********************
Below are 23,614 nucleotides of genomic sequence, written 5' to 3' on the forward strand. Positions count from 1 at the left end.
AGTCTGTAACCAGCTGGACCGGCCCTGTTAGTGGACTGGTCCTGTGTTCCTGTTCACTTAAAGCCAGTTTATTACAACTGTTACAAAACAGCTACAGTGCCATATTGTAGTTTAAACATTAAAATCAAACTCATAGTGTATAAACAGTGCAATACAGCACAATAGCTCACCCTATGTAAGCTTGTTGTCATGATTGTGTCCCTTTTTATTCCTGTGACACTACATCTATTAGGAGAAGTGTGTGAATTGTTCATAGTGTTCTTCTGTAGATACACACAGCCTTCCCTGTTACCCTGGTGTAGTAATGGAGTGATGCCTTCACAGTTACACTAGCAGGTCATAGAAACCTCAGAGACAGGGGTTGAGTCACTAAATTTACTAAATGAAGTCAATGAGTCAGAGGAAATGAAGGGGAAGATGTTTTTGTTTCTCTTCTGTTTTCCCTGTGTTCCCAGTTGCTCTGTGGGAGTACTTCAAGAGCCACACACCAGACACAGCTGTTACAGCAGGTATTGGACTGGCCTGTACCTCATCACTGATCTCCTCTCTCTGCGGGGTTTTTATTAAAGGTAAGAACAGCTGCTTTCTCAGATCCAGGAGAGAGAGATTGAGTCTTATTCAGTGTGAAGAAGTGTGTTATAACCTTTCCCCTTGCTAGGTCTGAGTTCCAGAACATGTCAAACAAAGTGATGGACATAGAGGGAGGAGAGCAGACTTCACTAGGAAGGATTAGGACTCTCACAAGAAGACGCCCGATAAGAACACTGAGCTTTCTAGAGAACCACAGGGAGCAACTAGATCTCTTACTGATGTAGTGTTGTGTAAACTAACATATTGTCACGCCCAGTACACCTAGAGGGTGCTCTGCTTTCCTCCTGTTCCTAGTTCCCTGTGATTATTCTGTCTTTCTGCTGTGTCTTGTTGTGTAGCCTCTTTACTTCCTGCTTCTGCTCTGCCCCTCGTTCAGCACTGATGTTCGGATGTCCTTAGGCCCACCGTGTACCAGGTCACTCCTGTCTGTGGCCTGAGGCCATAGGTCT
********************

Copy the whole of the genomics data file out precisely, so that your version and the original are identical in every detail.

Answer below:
Below are 23,614 nucleotides of genomic sequence, written 5' to 3' on the forward strand. Positions count from 1 at the left end.
AGTCTGTAACCAGCTGGACCGGCCCTGTTAGTGGACTGGTCCTGTGTTCCTGTTCACTTAAAGCCAGTTTATTACAACTGTTACAAAACAGCTACAGTGCCATATTGTAGTTTAAACATTAAAATCAAACTCATAGTGTATAAACAGTGCAATACAGCACAATAGCTCACCCTATGTAAGCTTGTTGTCATGATTGTGTCCCTTTTTATTCCTGTGACACTACATCTATTAGGAGAAGTGTGTGAATTGTTCATAGTGTTCTTCTGTAGATACACACAGCCTTCCCTGTTACCCTGGTGTAGTAATGGAGTGATGCCTTCACAGTTACACTAGCAGGTCATAGAAACCTCAGAGACAGGGGTTGAGTCACTAAATTTACTAAATGAAGTCAATGAGTCAGAGGAAATGAAGGGGAAGATGTTTTTGTTTCTCTTCTGTTTTCCCTGTGTTCCCAGTTGCTCTGTGGGAGTACTTCAAGAGCCACACACCAGACACAGCTGTTACAGCAGGTATTGGACTGGCCTGTACCTCATCACTGATCTCCTCTCTCTGCGGGGTTTTTATTAAAGGTAAGAACAGCTGCTTTCTCAGATCCAGGAGAGAGAGATTGAGTCTTATTCAGTGTGAAGAAGTGTGTTATAACCTTTCCCCTTGCTAGGTCTGAGTTCCAGAACATGTCAAACAAAGTGATGGACATAGAGGGAGGAGAGCAGACTTCACTAGGAAGGATTAGGACTCTCACAAGAAGACGCCCGATAAGAACACTGAGCTTTCTAGAGAACCACAGGGAGCAACTAGATCTCTTACTGATGTAGTGTTGTGTAAACTAACATATTGTCACGCCCAGTACACCTAGAGGGTGCTCTGCTTTCCTCCTGTTCCTAGTTCCCTGTGATTATTCTGTCTTTCTGCTGTGTCTTGTTGTGTAGCCTCTTTACTTCCTGCTTCTGCTCTGCCCCTCGTTCAGCACTGATGTTCGGATGTCCTTAGGCCCACCGTGTACCAGGTCACTCCTGTCTGTGGCCTGAGGCCATAGGTCT